There is also an assertion by the MDA that the sale of unpasteurized/raw milk constitutes a safety risk to the public.  The Court stated that, “The regulatory scheme allowing the MDA to inspect the Dairy is supported by the substantial government interest of verifying the integrity and safety of the Minnesota food supply. Inspection is necessary to further the regulatory scheme, as it is the only way that the MDA can ensure that the food being sold meets proper integrity and safety standards.”  However, the MDA has not provided within this court record any current analysis that unpasteurized/raw milk has created a health risk in MN, especially from LVND.

It is important to note that the decision only determined whether the inspection itself was valid, not whether costly imposed regulatory action would be valid.  The decision specifically noted, “…enforcement of the Administrative Inspection Order would not by itself prevent Mr. Berglund from selling raw milk products.  The argument relies on speculation as to future actions that the MDA might take following an inspection.  Accordingly, the additional constitutional arguments are unripe and not justiciable, and are dismissed,” meaning that LVND has not yet been prevented by the MDA from selling raw milk and therefore there is no action infringing upon a fundamental right for the court to rule upon.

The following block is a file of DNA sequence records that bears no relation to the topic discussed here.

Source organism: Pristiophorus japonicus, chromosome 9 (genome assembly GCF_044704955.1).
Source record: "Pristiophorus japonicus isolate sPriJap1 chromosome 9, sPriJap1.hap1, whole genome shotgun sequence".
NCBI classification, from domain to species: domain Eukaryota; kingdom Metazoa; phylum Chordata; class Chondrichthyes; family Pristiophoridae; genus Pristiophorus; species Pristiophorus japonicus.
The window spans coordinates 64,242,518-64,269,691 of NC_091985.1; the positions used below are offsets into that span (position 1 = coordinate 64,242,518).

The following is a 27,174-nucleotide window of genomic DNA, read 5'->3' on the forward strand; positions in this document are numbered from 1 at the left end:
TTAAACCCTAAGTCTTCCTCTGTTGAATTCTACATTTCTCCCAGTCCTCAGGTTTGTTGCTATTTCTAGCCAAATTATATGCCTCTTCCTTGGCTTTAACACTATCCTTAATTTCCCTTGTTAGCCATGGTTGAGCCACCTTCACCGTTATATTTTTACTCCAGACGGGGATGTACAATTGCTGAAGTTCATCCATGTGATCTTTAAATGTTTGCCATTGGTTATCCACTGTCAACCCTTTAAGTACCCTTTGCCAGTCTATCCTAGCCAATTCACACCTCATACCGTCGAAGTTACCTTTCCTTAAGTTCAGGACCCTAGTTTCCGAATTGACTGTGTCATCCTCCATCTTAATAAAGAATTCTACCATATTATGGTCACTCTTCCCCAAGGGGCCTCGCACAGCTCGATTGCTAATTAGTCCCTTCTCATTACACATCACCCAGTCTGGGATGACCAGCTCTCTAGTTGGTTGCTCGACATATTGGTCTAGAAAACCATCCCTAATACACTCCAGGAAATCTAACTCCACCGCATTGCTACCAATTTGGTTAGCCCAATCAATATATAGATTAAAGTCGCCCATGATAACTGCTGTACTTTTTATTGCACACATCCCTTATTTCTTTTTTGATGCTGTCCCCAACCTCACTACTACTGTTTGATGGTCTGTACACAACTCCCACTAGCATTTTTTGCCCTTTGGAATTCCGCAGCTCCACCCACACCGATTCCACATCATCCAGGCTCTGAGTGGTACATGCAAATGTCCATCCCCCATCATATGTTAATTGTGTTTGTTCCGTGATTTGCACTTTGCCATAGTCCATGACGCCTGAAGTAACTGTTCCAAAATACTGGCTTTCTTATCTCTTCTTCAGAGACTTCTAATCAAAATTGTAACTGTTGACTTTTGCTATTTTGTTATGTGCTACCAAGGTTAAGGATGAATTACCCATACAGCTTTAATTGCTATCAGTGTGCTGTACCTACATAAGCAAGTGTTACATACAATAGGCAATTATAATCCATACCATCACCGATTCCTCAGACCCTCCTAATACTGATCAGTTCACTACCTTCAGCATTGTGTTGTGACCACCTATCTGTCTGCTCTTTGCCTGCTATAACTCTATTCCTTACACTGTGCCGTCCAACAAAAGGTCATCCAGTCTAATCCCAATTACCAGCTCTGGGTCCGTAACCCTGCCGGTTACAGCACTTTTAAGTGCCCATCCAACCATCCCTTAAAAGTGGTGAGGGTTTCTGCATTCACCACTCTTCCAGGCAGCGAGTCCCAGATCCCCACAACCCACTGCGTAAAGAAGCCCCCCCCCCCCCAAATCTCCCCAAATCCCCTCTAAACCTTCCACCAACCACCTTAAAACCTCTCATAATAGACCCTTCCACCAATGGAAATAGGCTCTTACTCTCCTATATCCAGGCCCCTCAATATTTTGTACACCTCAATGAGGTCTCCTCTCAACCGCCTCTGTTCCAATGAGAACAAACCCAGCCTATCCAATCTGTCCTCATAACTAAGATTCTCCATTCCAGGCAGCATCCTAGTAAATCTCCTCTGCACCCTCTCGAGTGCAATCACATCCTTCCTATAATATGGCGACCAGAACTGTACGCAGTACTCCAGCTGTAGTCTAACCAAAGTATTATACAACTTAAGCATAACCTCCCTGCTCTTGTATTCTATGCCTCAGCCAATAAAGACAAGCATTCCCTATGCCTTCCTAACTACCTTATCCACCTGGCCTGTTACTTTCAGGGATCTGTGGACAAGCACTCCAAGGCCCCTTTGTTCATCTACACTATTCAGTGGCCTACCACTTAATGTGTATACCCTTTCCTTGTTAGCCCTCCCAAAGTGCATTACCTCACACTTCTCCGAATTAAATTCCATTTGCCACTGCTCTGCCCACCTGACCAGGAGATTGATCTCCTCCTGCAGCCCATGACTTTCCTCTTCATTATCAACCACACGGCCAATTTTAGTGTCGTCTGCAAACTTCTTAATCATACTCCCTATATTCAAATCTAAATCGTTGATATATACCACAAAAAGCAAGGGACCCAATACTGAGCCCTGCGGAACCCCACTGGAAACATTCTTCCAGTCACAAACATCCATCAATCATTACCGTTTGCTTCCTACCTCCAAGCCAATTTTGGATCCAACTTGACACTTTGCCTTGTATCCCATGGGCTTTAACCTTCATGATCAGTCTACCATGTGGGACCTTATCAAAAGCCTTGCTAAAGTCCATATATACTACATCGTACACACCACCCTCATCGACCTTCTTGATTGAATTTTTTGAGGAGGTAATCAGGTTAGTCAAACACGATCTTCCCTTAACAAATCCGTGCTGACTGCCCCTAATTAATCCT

However, after the MDA made a warrantless inspection of LVND’s dairy house (9/27/13) the MDA ordered LVND (10/4/13) to “Discontinue the manufacture and sale of unpasteurized dairy products”.  These facts were described in the Decision’s “Undisputed Facts” section. Wasn’t the MDA’s order to discontinue “manufacture and sale” an action by the MDA after inspection? Doesn’t the MDA’s order to discontinue “manufacture and sale” of unpasteurized products prevent LVND from selling raw milk products and prevent men and women from purchasing/securing those farm products, therefore making the Constitutional arguments ripe and valid for a court to rule upon?

Respectfully, the current decision by the Court has raised several questions that could possibly be explored in an appeal.  The road that LVND is now on, that of an appeal, will likely be lengthy.  Please consider visiting  Lake View Natural Dairy- Fund to donate and support not only LVND, but LVND’s consumers and to support all of our personal liberties and fundamental rights guaranteed under the US Constitution.